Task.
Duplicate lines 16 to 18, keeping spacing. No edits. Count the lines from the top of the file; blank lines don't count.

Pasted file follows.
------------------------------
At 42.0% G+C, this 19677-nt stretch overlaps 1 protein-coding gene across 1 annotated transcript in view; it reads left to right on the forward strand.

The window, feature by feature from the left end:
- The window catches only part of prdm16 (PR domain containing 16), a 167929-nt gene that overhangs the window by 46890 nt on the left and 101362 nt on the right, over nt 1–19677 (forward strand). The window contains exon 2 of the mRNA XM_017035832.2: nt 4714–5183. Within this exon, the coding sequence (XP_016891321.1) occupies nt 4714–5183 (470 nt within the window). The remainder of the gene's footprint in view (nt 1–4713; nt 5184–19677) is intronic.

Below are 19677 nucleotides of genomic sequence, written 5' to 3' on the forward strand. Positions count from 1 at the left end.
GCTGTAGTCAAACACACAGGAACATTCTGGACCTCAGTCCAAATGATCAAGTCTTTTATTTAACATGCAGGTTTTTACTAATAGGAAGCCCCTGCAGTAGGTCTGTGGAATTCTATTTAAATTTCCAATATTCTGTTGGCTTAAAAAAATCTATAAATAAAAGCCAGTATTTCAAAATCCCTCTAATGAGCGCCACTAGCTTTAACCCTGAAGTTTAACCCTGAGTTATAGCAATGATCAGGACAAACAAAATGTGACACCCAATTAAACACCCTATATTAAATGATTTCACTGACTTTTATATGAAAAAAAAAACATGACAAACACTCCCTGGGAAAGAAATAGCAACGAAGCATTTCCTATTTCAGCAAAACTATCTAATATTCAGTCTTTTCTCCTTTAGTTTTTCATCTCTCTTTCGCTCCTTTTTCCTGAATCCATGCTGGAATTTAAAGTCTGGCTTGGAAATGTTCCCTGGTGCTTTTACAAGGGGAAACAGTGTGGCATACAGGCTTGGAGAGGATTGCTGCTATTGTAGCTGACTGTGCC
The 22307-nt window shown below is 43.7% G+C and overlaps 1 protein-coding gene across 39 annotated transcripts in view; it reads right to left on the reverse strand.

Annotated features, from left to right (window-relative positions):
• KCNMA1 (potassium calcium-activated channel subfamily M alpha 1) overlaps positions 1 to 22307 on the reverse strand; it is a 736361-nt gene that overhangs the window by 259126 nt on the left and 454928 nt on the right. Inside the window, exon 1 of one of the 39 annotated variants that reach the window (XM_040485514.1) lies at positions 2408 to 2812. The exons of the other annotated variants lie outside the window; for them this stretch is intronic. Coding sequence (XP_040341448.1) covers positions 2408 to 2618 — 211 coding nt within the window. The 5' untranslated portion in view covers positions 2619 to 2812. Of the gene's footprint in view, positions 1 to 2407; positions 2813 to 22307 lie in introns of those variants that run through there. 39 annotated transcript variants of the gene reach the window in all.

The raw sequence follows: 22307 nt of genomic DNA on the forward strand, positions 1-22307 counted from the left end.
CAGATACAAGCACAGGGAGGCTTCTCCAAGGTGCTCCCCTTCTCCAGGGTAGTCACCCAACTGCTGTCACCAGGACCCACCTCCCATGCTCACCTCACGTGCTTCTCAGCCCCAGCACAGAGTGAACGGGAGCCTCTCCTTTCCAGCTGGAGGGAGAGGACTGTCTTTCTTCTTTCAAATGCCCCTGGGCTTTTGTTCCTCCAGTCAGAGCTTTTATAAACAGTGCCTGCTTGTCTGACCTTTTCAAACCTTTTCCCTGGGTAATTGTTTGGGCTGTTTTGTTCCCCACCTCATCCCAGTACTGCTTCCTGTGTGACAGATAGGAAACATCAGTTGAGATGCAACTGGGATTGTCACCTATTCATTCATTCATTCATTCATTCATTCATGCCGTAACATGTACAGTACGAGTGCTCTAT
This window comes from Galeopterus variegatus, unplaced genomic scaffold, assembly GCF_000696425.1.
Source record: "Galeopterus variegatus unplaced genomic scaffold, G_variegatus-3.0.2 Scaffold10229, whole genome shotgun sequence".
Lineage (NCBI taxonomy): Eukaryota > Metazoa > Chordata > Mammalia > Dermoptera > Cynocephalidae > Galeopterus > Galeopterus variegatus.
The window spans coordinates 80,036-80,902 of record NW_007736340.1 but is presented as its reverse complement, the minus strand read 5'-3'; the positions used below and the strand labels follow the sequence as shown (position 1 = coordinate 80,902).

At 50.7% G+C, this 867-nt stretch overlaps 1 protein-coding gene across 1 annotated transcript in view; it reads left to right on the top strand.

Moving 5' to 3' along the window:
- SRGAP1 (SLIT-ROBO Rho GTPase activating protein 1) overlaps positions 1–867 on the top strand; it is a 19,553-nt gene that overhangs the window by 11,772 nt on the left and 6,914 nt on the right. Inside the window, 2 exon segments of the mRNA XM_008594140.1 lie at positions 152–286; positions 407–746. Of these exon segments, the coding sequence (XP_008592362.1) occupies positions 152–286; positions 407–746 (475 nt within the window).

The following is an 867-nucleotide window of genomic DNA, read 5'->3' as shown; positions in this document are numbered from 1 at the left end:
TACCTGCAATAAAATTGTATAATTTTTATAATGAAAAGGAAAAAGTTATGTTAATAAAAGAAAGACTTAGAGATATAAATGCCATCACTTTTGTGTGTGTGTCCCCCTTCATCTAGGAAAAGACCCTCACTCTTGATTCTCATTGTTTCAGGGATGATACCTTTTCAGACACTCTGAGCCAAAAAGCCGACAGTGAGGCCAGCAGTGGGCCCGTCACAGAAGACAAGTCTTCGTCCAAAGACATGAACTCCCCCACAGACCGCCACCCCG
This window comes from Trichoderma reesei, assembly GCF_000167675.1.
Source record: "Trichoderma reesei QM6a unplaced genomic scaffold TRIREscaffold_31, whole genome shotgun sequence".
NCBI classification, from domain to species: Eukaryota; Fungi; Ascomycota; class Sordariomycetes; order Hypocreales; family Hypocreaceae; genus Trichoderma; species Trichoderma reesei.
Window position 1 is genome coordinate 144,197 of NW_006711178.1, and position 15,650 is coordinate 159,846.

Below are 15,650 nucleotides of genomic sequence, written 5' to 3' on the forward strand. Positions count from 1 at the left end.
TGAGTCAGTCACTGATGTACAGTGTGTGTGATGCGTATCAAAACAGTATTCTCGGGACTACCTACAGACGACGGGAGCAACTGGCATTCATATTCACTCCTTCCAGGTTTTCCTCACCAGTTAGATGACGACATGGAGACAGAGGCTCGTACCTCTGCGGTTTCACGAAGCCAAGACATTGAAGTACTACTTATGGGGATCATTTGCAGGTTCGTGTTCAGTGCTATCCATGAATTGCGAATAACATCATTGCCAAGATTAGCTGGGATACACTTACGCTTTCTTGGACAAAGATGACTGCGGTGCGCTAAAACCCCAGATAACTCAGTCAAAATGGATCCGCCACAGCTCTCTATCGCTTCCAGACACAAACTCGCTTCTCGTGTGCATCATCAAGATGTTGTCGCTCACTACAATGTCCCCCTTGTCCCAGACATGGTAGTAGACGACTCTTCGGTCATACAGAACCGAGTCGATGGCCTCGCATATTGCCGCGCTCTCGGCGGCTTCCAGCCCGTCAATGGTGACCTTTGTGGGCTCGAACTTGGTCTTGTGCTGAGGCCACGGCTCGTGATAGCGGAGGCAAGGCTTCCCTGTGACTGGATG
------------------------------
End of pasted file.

Moving 5' to 3' along the window:
- SRGAP1 (SLIT-ROBO Rho GTPase activating protein 1) overlaps positions 1–867 on the top strand; it is a 19,553-nt gene that overhangs the window by 11,772 nt on the left and 6,914 nt on the right. Inside the window, 2 exon segments of the mRNA XM_008594140.1 lie at positions 152–286; positions 407–746. Of these exon segments, the coding sequence (XP_008592362.1) occupies positions 152–286; positions 407–746 (475 nt within the window).

The following is an 867-nucleotide window of genomic DNA, read 5'->3' as shown; positions in this document are numbered from 1 at the left end: